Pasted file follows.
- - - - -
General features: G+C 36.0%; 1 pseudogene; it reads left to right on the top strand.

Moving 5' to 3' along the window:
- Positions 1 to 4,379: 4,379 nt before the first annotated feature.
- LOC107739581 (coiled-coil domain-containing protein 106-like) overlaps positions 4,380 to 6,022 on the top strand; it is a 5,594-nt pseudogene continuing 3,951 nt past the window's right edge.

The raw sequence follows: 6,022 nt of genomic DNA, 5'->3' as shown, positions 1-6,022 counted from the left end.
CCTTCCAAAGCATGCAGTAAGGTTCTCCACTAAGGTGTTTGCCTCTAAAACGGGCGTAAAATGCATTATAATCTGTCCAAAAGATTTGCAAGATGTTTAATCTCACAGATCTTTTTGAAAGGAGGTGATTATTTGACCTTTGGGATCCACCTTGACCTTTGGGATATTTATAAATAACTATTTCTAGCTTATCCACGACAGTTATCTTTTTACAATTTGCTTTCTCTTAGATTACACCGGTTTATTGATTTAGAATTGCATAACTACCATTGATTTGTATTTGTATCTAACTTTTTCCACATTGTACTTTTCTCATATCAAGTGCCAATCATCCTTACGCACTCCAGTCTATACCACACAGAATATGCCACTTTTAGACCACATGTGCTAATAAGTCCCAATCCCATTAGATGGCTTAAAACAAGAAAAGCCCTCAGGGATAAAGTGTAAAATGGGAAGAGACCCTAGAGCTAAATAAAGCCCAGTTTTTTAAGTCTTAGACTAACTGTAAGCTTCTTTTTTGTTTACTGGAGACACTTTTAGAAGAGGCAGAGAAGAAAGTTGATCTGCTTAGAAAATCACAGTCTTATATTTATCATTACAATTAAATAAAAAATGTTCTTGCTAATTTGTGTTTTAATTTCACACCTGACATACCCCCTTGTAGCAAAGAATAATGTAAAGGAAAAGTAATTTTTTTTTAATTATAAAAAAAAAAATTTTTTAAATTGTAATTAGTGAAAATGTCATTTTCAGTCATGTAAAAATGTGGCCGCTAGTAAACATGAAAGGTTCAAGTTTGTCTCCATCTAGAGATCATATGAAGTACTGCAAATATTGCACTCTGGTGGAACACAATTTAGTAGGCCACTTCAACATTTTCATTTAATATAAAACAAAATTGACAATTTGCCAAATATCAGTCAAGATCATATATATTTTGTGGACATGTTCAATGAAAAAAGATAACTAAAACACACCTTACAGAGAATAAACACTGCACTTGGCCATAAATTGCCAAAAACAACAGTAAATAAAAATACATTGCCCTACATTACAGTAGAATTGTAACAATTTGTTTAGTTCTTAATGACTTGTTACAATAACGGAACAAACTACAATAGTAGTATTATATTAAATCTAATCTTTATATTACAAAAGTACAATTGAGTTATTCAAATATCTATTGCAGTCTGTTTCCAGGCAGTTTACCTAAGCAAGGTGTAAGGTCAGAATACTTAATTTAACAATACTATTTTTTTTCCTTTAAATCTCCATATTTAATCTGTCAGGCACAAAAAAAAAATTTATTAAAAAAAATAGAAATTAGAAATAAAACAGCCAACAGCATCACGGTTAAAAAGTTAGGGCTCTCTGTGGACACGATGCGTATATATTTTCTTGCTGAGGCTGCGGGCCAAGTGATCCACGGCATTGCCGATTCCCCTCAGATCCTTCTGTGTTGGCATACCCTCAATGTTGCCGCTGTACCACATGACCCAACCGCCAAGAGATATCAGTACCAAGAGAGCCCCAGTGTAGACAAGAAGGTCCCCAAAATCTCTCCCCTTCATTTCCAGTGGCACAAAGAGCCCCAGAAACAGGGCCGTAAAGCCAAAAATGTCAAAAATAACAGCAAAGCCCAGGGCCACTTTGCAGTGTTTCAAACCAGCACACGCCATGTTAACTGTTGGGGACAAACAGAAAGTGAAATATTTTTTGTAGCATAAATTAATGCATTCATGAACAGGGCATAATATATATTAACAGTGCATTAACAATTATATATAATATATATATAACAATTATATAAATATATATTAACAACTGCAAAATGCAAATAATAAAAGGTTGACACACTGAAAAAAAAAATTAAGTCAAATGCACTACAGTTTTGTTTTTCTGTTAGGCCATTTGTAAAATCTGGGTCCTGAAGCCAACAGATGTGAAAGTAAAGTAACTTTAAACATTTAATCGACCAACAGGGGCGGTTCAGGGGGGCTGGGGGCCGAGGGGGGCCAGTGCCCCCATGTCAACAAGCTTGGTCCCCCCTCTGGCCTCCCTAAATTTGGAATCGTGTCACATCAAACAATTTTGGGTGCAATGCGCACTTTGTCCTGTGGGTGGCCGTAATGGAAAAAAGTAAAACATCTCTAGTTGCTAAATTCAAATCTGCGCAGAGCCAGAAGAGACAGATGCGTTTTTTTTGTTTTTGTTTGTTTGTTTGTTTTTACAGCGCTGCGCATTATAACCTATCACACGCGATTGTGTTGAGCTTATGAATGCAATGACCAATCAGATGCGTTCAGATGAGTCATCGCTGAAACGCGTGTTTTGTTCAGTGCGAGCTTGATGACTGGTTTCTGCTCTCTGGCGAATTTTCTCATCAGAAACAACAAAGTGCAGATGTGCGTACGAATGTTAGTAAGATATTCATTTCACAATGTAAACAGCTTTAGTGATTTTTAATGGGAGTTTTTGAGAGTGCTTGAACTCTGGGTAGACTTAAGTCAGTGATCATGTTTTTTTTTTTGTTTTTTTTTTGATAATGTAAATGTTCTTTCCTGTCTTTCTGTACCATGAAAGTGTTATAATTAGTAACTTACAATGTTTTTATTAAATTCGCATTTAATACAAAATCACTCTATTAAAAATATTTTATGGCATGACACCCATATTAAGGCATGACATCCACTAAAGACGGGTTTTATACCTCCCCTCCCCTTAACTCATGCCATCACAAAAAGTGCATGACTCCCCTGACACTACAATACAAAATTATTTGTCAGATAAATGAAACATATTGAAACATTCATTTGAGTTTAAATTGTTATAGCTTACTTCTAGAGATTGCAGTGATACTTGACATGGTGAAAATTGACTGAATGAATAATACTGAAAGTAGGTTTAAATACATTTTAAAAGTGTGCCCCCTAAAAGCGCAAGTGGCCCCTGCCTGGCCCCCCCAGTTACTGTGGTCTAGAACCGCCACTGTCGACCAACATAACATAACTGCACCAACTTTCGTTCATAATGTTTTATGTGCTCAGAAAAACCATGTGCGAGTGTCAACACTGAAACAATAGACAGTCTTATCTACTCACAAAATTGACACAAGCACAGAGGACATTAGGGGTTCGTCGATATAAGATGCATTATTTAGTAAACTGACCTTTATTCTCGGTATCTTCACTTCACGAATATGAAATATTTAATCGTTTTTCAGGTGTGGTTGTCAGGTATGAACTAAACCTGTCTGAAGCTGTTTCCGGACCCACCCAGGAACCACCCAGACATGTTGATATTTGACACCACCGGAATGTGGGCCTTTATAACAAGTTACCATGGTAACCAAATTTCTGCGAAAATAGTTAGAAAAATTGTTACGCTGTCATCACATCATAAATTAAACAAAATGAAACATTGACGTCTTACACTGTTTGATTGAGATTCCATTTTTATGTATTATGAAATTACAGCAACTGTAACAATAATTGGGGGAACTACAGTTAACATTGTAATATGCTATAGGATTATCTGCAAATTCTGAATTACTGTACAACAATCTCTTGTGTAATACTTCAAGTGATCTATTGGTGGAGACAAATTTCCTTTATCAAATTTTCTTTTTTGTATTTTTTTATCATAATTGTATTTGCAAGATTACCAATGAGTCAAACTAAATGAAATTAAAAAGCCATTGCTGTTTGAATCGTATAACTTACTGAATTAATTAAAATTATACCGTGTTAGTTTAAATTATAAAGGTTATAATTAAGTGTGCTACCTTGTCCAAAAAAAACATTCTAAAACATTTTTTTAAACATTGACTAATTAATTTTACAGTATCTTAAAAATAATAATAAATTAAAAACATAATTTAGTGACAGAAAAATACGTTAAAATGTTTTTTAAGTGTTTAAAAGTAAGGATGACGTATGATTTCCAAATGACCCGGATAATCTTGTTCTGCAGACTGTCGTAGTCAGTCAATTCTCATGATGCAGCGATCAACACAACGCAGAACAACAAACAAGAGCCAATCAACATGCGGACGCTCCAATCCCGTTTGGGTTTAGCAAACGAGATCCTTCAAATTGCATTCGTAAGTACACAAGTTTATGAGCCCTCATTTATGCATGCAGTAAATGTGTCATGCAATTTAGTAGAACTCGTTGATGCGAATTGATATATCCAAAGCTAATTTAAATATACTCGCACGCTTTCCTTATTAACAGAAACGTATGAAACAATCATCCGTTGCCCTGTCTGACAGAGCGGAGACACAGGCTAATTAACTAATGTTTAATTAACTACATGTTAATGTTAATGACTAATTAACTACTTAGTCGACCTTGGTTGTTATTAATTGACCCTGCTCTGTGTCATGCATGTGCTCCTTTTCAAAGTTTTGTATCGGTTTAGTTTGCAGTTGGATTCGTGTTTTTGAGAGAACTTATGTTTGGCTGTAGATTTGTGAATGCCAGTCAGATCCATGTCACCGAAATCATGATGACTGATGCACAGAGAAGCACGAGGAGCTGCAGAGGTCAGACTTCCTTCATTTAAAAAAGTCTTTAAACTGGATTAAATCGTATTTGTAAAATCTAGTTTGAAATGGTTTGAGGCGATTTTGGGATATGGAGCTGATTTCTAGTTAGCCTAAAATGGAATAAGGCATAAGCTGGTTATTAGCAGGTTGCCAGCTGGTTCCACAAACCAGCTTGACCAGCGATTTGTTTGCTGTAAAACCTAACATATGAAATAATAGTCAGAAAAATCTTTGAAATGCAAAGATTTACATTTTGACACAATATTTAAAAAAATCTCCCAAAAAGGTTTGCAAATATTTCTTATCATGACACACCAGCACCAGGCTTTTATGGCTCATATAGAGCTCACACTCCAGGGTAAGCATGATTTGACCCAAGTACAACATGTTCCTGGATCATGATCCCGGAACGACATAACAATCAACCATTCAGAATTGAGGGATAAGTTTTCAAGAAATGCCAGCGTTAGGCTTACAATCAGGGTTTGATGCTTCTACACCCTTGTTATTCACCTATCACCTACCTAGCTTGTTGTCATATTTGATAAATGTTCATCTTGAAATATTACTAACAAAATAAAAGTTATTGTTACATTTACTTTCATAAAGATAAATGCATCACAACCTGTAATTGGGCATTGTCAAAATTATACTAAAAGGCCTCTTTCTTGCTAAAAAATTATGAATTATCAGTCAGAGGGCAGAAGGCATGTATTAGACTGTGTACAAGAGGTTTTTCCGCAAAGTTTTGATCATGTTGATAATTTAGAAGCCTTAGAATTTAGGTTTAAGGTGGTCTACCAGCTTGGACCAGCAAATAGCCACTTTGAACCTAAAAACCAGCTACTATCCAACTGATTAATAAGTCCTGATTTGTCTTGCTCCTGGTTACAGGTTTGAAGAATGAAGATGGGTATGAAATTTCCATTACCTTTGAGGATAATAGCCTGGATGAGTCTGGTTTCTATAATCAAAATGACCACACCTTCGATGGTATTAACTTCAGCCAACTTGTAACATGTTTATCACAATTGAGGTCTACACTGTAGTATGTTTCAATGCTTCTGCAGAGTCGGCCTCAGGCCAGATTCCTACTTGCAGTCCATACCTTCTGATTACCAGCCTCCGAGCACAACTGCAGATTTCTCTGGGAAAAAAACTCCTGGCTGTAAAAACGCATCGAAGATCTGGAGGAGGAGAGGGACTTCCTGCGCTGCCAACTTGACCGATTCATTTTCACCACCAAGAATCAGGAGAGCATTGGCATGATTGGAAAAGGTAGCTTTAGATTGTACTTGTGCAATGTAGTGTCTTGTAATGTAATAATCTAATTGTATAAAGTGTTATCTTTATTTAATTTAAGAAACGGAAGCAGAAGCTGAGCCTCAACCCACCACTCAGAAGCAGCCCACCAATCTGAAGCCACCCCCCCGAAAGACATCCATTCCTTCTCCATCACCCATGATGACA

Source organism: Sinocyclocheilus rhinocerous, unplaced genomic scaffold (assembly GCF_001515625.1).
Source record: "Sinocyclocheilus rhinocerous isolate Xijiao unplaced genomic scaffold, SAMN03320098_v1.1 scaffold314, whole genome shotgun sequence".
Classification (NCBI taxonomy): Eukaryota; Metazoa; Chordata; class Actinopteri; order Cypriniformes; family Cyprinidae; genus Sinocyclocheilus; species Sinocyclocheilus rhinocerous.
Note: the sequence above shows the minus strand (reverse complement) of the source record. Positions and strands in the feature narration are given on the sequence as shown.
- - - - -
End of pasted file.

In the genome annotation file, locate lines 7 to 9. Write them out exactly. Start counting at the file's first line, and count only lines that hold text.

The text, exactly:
Source organism: Sinocyclocheilus rhinocerous, unplaced genomic scaffold (assembly GCF_001515625.1).
Source record: "Sinocyclocheilus rhinocerous isolate Xijiao unplaced genomic scaffold, SAMN03320098_v1.1 scaffold314, whole genome shotgun sequence".
Classification (NCBI taxonomy): Eukaryota; Metazoa; Chordata; class Actinopteri; order Cypriniformes; family Cyprinidae; genus Sinocyclocheilus; species Sinocyclocheilus rhinocerous.